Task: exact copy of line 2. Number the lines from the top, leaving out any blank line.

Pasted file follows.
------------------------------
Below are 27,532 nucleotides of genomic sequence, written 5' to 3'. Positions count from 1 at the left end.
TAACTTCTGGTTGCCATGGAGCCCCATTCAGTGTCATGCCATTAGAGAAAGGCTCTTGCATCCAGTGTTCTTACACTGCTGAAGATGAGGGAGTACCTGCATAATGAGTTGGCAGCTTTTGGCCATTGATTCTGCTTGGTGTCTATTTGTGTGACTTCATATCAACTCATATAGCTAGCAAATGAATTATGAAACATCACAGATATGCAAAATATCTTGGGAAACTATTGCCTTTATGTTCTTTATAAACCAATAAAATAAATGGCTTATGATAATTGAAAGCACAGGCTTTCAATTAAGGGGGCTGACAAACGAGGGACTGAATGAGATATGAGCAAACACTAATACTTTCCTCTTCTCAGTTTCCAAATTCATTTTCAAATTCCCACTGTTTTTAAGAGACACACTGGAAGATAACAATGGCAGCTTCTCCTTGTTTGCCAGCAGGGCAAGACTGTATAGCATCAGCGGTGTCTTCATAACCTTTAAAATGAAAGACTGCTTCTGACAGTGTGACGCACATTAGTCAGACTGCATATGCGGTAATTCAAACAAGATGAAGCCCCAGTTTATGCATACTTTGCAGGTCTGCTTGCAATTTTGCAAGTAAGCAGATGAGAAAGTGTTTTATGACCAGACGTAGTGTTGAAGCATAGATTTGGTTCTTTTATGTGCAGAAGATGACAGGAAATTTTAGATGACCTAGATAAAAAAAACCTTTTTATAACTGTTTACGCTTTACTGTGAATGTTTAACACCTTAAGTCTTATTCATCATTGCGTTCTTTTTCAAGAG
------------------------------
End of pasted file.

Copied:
TAACTTCTGGTTGCCATGGAGCCCCATTCAGTGTCATGCCATTAGAGAAAGGCTCTTGCATCCAGTGTTCTTACACTGCTGAAGATGAGGGAGTACCTGCATAATGAGTTGGCAGCTTTTGGCCATTGATTCTGCTTGGTGTCTATTTGTGTGACTTCATATCAACTCATATAGCTAGCAAATGAATTATGAAACATCACAGATATGCAAAATATCTTGGGAAACTATTGCCTTTATGTTCTTTATAAACCAATAAAATAAATGGCTTATGATAATTGAAAGCACAGGCTTTCAATTAAGGGGGCTGACAAACGAGGGACTGAATGAGATATGAGCAAACACTAATACTTTCCTCTTCTCAGTTTCCAAATTCATTTTCAAATTCCCACTGTTTTTAAGAGACACACTGGAAGATAACAATGGCAGCTTCTCCTTGTTTGCCAGCAGGGCAAGACTGTATAGCATCAGCGGTGTCTTCATAACCTTTAAAATGAAAGACTGCTTCTGACAGTGTGACGCACATTAGTCAGACTGCATATGCGGTAATTCAAACAAGATGAAGCCCCAGTTTATGCATACTTTGCAGGTCTGCTTGCAATTTTGCAAGTAAGCAGATGAGAAAGTGTTTTATGACCAGACGTAGTGTTGAAGCATAGATTTGGTTCTTTTATGTGCAGAAGATGACAGGAAATTTTAGATGACCTAGATAAAAAAAACCTTTTTATAACTGTTTACGCTTTACTGTGAATGTTTAACACCTTAAGTCTTATTCATCATTGCGTTCTTTTTCAAGAG